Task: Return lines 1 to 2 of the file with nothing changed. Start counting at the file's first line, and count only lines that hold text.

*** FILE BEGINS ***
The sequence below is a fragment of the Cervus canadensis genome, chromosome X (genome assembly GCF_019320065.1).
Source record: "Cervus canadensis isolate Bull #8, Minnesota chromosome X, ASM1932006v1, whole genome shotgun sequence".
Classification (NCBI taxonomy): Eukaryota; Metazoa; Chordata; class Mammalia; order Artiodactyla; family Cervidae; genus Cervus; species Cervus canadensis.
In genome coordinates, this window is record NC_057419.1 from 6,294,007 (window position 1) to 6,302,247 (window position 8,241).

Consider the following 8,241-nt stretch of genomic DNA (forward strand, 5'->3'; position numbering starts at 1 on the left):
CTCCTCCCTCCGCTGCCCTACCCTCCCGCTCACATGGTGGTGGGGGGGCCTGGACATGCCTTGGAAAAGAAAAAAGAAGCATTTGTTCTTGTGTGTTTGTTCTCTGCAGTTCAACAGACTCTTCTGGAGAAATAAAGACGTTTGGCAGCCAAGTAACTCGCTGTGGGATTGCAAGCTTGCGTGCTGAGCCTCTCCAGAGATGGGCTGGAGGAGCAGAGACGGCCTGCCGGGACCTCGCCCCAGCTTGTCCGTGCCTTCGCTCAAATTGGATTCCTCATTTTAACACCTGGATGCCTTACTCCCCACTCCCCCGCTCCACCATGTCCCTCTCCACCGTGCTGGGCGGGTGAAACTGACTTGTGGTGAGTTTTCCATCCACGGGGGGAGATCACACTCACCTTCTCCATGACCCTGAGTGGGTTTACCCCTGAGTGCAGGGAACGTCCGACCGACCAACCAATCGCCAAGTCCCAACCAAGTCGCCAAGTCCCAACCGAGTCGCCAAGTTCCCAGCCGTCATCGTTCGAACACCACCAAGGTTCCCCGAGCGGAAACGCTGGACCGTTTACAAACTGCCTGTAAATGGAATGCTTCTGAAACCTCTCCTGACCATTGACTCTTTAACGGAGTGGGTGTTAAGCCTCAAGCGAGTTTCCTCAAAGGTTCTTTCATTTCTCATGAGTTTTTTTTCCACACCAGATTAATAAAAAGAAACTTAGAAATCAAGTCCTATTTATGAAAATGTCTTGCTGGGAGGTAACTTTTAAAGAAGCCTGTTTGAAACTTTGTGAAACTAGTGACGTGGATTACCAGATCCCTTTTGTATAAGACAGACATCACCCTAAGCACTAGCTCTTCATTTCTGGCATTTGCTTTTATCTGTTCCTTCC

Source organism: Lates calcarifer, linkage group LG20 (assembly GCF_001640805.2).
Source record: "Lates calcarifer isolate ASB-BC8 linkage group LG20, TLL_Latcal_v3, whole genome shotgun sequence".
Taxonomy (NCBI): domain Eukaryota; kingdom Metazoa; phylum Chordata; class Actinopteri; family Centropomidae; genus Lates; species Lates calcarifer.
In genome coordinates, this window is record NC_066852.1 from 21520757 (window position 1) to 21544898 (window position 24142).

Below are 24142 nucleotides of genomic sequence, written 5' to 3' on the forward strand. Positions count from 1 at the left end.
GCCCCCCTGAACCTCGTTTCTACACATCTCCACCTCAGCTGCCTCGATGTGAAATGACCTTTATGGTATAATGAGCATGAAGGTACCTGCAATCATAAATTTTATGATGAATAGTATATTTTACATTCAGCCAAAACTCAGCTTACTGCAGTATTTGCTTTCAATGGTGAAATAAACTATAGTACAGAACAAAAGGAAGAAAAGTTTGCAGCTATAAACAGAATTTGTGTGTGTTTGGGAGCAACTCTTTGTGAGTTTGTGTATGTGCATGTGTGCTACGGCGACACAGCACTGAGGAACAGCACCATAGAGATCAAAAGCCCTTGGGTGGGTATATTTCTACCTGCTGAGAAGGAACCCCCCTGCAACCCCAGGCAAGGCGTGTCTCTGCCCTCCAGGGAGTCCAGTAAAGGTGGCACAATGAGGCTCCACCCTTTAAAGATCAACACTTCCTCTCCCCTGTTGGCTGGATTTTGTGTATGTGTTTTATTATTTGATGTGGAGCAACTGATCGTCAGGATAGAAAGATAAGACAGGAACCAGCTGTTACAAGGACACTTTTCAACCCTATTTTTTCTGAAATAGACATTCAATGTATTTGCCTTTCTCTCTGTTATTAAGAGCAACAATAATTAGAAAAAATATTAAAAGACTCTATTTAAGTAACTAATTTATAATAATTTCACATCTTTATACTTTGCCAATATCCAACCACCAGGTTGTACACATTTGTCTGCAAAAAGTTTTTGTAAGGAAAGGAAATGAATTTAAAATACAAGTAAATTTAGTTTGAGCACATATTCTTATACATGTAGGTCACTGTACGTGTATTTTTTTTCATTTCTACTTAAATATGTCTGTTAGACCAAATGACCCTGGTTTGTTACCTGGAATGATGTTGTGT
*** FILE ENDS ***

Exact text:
The sequence below is a fragment of the Cervus canadensis genome, chromosome X (genome assembly GCF_019320065.1).
Source record: "Cervus canadensis isolate Bull #8, Minnesota chromosome X, ASM1932006v1, whole genome shotgun sequence".